Do you feel stomach pain or abdominal fullness? You could be suffering from intestinal ischemia, a condition caused by poor blood supply to the intestines. Though this condition can happen to anyone, it is more common among the elderly and in those with risk factors such as high blood pressure and diabetes. In this article, we will discuss the symptoms, diagnosis, and treatment of intestinal ischemia and how it affects your overall health.
What are the Symptoms of Intestinal Ischemia?
The most common symptom of Intestinal Ischemia is abdominal pain. This pain can range from mild to severe and is usually sudden and sharp. You may also experience nausea, vomiting, cramping, and bloating. In addition, you may experience diarrhea, constipation, fatigue, loss of appetite, and difficulty breathing.
How is Intestinal Ischemia Diagnosed?
If you experience any of the symptoms listed above, your doctor will conduct a physical examination and order tests such as an abdominal X-ray, computed tomography (CT) scan, and an endoscopic ultrasound to diagnose intestinal ischemia. An angiography, or dye test, may also be done to further evaluate blood flow to the intestines.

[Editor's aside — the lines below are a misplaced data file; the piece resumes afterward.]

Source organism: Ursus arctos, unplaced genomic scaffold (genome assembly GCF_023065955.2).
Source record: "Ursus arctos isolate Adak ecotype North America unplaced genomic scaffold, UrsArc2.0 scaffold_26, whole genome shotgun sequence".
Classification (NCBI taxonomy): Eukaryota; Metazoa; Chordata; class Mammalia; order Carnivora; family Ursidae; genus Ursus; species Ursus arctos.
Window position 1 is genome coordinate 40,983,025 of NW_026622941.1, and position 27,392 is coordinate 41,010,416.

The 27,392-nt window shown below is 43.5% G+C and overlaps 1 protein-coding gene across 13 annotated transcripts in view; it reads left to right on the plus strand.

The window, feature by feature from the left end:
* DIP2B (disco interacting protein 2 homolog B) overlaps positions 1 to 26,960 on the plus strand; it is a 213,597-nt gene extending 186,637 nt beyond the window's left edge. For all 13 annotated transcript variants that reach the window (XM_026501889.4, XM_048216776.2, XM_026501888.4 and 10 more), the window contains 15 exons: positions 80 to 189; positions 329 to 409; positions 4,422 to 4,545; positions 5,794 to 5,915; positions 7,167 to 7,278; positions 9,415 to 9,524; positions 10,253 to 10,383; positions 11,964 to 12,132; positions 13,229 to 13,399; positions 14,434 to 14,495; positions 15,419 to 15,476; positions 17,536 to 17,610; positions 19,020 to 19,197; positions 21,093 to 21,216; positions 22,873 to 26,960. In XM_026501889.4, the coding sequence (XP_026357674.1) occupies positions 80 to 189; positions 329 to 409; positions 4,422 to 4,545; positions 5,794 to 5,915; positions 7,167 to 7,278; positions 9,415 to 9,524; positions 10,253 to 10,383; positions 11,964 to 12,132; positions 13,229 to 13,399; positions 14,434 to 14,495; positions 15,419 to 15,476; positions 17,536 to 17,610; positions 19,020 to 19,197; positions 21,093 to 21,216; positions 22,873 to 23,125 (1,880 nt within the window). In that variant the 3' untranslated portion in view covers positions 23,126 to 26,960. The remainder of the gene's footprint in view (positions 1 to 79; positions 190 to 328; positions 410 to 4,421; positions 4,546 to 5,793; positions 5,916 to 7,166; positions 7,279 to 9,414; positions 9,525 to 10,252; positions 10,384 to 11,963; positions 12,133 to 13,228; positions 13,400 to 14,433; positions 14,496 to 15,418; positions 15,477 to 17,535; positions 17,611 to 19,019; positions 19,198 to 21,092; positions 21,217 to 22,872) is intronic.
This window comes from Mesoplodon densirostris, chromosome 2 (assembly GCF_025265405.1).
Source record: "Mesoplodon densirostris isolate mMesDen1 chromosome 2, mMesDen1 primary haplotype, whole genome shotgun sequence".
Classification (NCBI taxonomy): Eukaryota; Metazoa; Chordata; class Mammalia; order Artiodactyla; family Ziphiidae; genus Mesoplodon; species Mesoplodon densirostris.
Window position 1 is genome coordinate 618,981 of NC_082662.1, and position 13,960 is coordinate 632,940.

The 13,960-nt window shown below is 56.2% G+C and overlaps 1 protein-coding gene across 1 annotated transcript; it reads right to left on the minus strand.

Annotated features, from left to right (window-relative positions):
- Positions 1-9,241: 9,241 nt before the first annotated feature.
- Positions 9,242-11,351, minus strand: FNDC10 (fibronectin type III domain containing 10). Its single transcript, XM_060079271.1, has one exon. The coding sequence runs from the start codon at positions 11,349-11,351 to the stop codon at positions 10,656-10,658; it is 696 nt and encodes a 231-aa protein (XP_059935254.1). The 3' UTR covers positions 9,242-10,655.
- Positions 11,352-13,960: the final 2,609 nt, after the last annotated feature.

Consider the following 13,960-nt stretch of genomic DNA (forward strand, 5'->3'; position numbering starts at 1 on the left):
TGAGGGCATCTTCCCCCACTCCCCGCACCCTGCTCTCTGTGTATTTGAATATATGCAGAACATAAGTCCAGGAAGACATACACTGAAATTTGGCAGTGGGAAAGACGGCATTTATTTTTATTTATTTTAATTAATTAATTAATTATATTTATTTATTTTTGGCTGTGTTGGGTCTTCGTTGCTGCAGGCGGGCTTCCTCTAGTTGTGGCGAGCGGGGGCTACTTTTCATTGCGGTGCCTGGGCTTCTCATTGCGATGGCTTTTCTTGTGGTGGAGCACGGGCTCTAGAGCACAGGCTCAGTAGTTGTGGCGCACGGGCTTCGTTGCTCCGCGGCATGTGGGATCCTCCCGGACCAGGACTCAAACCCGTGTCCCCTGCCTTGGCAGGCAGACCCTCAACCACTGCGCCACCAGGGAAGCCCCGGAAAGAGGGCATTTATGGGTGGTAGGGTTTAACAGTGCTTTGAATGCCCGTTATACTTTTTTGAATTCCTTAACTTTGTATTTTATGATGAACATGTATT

Treatment and Health Concerns for Intestinal Ischemia
The treatment for intestinal ischemia depends on the severity of the condition. Mild cases may be treated with medications such as antispasmodic drugs and nitrates. In more severe cases, your doctor may recommend a procedure to widen or bypass the blocked or narrowed blood vessels or a surgical procedure to open the blocked or narrowed blood vessels.
It is important to treat intestinal ischemia to improve your overall health and wellbeing. If proper treatment is not done, the reduced blood flow can cause tissue damage, infection, and a blackening of the area. In some cases, it may even lead to death. Therefore, it is important to get early diagnosis and treatment if you experience any of the symptoms listed above.
Keywords: Intestinal Ischemia, abdominal pain, nausea, vomiting, cramping, bloating, constipation, CT scan, endoscopic ultrasound, angiography, antispasmodics, nitrates, tissue damage, infection.